- Text
- Theorem,
- Equations,
- Element,
- Lemma,
- Mathematica,
- Represented,
- Homotopy,
- Toda,
- Unstable,
- Indeterminacy,
- Representation,
- Strickland,
- Www.yumpu.com

A MATHEMATICA REPRESENTATION OF SOME ... - Neil Strickland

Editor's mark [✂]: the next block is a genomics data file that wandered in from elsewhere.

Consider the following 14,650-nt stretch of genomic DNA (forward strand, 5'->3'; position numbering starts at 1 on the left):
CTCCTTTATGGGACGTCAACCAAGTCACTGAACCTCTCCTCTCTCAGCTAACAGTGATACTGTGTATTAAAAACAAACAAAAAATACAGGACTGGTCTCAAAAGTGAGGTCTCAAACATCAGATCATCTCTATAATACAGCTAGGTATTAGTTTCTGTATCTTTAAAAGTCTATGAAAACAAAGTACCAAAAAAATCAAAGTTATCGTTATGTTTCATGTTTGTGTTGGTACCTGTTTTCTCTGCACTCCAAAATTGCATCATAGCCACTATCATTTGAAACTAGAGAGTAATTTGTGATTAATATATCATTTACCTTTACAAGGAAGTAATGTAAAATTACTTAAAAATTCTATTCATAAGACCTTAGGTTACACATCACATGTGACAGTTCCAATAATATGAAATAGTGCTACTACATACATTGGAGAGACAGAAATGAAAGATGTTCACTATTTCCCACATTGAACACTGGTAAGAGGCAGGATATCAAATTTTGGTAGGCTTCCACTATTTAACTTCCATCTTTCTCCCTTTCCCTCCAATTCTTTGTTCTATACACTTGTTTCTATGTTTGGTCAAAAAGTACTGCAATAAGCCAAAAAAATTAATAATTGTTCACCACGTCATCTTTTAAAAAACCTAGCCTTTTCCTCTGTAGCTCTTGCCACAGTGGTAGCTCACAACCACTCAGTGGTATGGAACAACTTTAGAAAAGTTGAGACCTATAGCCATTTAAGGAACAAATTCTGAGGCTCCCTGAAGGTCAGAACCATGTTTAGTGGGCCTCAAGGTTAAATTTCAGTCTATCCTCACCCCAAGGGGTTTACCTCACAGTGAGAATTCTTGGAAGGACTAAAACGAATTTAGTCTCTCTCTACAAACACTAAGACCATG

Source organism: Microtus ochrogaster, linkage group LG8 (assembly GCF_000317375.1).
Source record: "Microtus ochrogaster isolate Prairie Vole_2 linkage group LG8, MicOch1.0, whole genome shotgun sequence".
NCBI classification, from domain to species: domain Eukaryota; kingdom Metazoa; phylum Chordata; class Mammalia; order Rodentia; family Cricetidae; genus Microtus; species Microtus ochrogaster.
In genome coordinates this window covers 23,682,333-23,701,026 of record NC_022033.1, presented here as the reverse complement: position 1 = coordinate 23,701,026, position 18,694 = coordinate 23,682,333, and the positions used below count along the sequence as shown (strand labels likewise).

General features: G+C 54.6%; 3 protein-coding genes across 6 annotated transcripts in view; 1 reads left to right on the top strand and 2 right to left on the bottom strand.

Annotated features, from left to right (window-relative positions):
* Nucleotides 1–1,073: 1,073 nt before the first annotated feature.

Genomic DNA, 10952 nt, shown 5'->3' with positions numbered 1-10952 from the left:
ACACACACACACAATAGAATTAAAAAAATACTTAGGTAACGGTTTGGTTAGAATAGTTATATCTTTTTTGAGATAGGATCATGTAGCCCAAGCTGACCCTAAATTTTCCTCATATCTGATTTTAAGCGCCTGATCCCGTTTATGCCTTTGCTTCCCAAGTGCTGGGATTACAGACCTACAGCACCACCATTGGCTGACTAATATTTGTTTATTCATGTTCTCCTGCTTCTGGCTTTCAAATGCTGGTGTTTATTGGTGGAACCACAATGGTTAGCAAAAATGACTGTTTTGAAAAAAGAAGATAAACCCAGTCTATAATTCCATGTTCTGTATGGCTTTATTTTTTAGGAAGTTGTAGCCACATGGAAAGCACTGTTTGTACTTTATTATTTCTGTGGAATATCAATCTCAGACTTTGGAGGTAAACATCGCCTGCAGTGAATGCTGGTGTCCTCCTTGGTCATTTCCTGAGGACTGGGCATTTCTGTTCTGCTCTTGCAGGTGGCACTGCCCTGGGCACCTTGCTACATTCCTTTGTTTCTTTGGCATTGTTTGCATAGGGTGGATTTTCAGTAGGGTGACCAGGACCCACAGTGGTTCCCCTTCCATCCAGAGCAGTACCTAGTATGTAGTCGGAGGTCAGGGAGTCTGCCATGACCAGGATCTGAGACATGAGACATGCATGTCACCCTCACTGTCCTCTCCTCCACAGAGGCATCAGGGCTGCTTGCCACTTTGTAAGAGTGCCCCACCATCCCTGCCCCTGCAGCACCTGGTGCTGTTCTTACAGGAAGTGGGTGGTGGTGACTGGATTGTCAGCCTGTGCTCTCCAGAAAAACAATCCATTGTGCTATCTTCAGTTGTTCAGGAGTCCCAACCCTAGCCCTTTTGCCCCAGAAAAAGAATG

6 N. P. STRICKLANDfor x 6 4,3,2 (for example) is x[6,{4,3,2}]. The functions TodaName and GenealogyName can beused to convert between Toda’s names and the genealogy names for elements in π ∗ S ∗ .2.7. The Λ-algebra. There is a separate program called LambdaAlgebra.m that knows a littleabout the lambda algebra and the Adams spectral sequence. It can calculate the cohomology ofthe lambda algebra, but it uses a very direct and naive method; I have not yet set up the Curtisalgorithm, which would be much more efficient.• An expression λ i1 · · · λ ir in the Λ-algebra is represented by lambda[i 1 , . . . , i r ]. The same element,thought of as an element of the subspace Λ(m), is represented by ulambda[m, i 1 , . . . , i r ].• The product of elements a and b in the Λ-algebra is represented by o[a,b]. The differentialon a is represented by del[a].• The bidegree of an element a is Bidegree[a]; for example, Bidegree[lambda[i,j]]={2,i+j+2}.If Bidegree[a]={s,t} then AdamsFiltration[a]=s and Stem[a]=t-s.• For a ∈ Λ(n) s,t we have TargetSphere[a]=n and SourceSphere[a]=n+t-s.• The functions Sigma, Hopf and WhiteheadP are defined for elements of Λ(n) ∗∗ as in thealgebraic EHP sequence.• The function Basis[Lambda[s,t]] returns the admissible basis for Λ s,t . Similarly, Basis[Lambda[n,s,t]]returns a basis for Λ(n) s,t .• Given an element a ∈ π k S n , the function LambdaRepresentative[a] is supposed to returna cocycle in Λ(n) ∗∗ that represents a in the unstable Adams spectral sequence. Theprogram only knows representatives for a limited number of elements, however.2.8. Display functions.• ShowHome[a] gives nicely readable information about the group in which a lives.• ShowMap[F,n,m] (where F is one of Sigma, Hopf or WhiteheadP) gives nicely readableinformation about the map F out of π n S m , including the structure of the source and targetgroups and the effect on the generators. One can also use ShowMap[F,To[n,m]]to display information about F into the group π n S m . Moreover, if a ∈ π n S m thenShowMap[F,a] (or ShowMap[F,From[a]]) is equivalent to ShowMap[F,n,m], and similarlyfor ShowMap[F,To[a]].• Zap[a] rewrites a in terms of standard generators of the group in which it lives, using allknown relations. Typing Explain[a] gives an explanation of the steps used.• ?a displays the definition of a.3. ResultsProposition 1. There is a unique element ν 6 ∈ 〈ν 6 , η 9 , ν 10 〉 ⊂ π 6 14 such that H(ν 6 ) = ν 11 .Proof. Following [3, Section VI(ii)], we temporarily let ν 6 denote an arbitrary element of theindicated Toda bracket. Toda explains that the indeterminacy is generated by P (ν 13 ), and thenhe shows in his Lemma 6.2 that P (ν 13 ) = ±2ν 6 . Thus, the elements of the relevant Toda bracketare the odd multiples of ν 6 . We also learn from Toda’s Lemma 6.2 that H(ν 6 ) = kν 11 for someodd k. From his Proposition 5.6 and Theorem 7.1 we know that both ν 11 and ν 6 have order 8, soH : Z 8 ν 6 −→ Z 8 ν 11 is an isomorphism. If we let j be inverse to k modulo 8, we conclude that jν 6is the unique element of 〈ν 6 , η 9 , ν 10 〉 that is sent by H to ν 11 .□Proposition 2. η 3 ◦ Σɛ ′ = 0Proof. Recall that ɛ ′ is the unique element of the Toda bracket 〈ν ′ , 2ν 6 , ν 9 〉 3 ⊆ π13 3 (see [3, SectionVI(iv)]). Using [3, Propositions 1.2(iv) and 1.3], and the fact that −η 3 = η 3 , we deduce thatη 3 ◦Σɛ ′ ∈ 〈η 3 ◦Σν ′ , ν 7 , ν 10 〉 4 . Next, we know from [3, Lemma 5.7] that η 2 ◦ν ′ = ±P (ν 5 ). Suspendingthis gives η 3 ◦Σν ′ = 0. This means that the above Toda bracket is equal to its indeterminacy, whichis ν11π ∗ 11. 3 We know from [3, Theorem 7.1] that π11 3 = Z 2 ɛ 3 , so the indeterminacy is generatedby ɛ 3 ◦ ν 11 , which is one of the generators for π14 3 listed in [3, Theorem 7.4], giving a summandof order 2. Thus η 3 ◦ Σɛ ′ ∈ {0, ɛ 3 ◦ ν 11 }. However, [3, Equations 7.8] say that H(ɛ 3 ◦ ν 11 ) ≠ 0,whereas H(η 3 ◦ Σɛ ′ ) = HΣ(η 2 ◦ ɛ ′ ) = 0 (because HΣ = 0). We must therefore have η 3 ◦ Σɛ ′ = 0as claimed.□